Welcome to the Jurassic age of Information
The Antonine Bath Complex is quite an unexpected find when you stumble upon them just 16km NorthEast of Tunis, Tunisia in Carthage. Carthage after being conquered by the Romans in the Third Punic War was left in desolation until it was rebuilt by Julius Caesar and rose to become the Third largest city in the Roman Empire. The Antonine Baths began construction under the reign of Hadrian and were completed by Antoninus Pius. They were not only the largest Roman Thermae built in Africa, but also one of the largest in the Roman Empire.
The baths were build directly on the Coast not far from Ports into Carthage. The water that supplied the complex came from the Borj Jedid cisterns. Once the water arrived at the complex it was stored on the ground level of the complex, which is unusual because in most Roman Thermae the water was stored in the basement. The design of the Antonine Baths is unusual in that the attendants, service areas, hypocausts (Roman Boiler Room) and other things that you would typically find in the basement were all on ground level. With the complex being build right against the coast, particularly deep foundations were required that made it impractical to have a basement so, the Romans put the baths, palaestra (gymnasiums), and other areas for leisure on the upper floor.
The upper floor consisted of:
Caldaria: The hot plunge for of lack of a better term.
Tepidaria: The warm bath where they would relax. These first two baths were intended to open up the pores. It would have been heated by the pipes coming from the hypocausts.
A Large Frigidarium: This was the cool bath that would close up the pores
An open air pool and terrace
An indoor pool the size of an Olympic swimming pool
And much more
When you visit the Antonine Baths now you won’t find all of this much of this complex left. The baths fell out of use in the third century AD and was then stripped of all of the marble and granite for other projects. You will find a re-erected column that would have supported the upper floor standing at 5 meters which will really give you a sense of the size of the complex in its heyday. You can also see the ruins of the ground floor.
The process of remodeling can be an exciting and challenging time. There is so much to consider- the prices, the contractors, and how to get it all done in a timely fashion. But there are some items that are forgotten, that are extremely important. We are here to help you remember them!
In the end, you’ll be so happy to have your “new” new home, and we wish you well with the process!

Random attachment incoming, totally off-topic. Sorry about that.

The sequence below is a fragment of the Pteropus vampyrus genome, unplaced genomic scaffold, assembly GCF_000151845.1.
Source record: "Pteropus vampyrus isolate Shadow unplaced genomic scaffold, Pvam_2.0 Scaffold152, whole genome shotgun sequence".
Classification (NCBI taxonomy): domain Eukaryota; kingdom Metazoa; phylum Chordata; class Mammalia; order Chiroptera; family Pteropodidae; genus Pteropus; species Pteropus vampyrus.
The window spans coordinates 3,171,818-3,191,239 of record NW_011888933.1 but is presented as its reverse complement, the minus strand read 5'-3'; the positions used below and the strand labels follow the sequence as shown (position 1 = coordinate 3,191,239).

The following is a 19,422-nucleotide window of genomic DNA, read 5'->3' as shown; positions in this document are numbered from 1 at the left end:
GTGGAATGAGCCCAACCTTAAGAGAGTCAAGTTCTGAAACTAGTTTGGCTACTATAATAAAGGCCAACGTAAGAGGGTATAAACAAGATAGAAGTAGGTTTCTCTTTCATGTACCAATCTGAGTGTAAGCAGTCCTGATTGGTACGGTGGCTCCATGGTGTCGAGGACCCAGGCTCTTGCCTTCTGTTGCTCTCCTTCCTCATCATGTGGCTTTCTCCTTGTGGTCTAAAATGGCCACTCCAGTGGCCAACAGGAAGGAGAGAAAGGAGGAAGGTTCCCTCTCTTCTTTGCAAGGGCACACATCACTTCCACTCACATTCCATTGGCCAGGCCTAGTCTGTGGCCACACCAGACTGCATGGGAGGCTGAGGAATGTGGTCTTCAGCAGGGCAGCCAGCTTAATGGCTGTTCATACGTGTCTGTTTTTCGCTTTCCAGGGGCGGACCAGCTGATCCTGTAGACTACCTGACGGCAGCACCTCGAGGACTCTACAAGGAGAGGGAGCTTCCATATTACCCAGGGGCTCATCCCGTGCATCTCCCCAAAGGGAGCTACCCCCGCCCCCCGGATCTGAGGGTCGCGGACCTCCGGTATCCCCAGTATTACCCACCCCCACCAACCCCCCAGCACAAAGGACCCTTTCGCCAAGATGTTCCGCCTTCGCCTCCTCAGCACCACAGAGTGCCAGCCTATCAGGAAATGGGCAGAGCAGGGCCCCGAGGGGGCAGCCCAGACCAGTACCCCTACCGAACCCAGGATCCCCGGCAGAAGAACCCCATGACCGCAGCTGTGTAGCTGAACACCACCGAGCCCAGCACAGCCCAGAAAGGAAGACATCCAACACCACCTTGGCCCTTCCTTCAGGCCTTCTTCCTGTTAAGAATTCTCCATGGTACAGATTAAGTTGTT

So the restoration is complete and she runs better than when she came off the line 60 years ago, and you can’t wait to get out on the road and show all of your neighbors the great job you’ve done with this great barn find that you’ve brought back from the grave. Well that’s great news, but one thing that you want to think about after having put all of that time and money into your new baby is keeping her going. Here are 3 basics (that all of us know) to keep that beauty running as like new.
1. Keep they oil changed
The newer cars have made us a bit lazy from my point of view when it comes to getting an oil change. Particularly with electric vehicles not needing any oil at all. Granted the rules are a bit different for a classic car as you might not put 3,000 miles on it in a year. None the less you still need to change the oil 2-3 times a year and get some nice clean lubrication in that crankcase. While the engine may not be running frequently the oil still breaks down over time. Particularly during the winter. When you break your prized classic out for the spring and when you put her to bed for the winter are good times to go ahead and change the oil and check for leaks.
2. Check the coolant
You’ll want to also check your coolant about 6 times a year. Make sure that the that it still looks good for one. Green is good and brown is bad, if you didn’t know. Also check the radiator and all of the hoses for dry rot and leaks. No matter what things look like it’s a good idea to go ahead and flush the system once a year.
3. Never miss a chance for a tune up
You know every sound and quirk of your car’s engine, so at the first sign that something ain’t rumbling quite right. It’s time for a tune up. (Don’t pretend like you don’t enjoy them. You may as well do something other than rubbing the car down when you’re in the garage.)
Visually inspect the spark plugs, wires, distributor cap, rotor, air filter and gas filter. On the spark plugs, wires and distributor cap. Look for fraying, dirt, and burn marks as these are signs that you may need to replace them. An air filter is an easy fix for a car that isn’t getting the right air to fuel mixture.
If you want to keep riding that classic around for years, you should take the time to give it the care it needs. The more love you give it the more it’ll give you.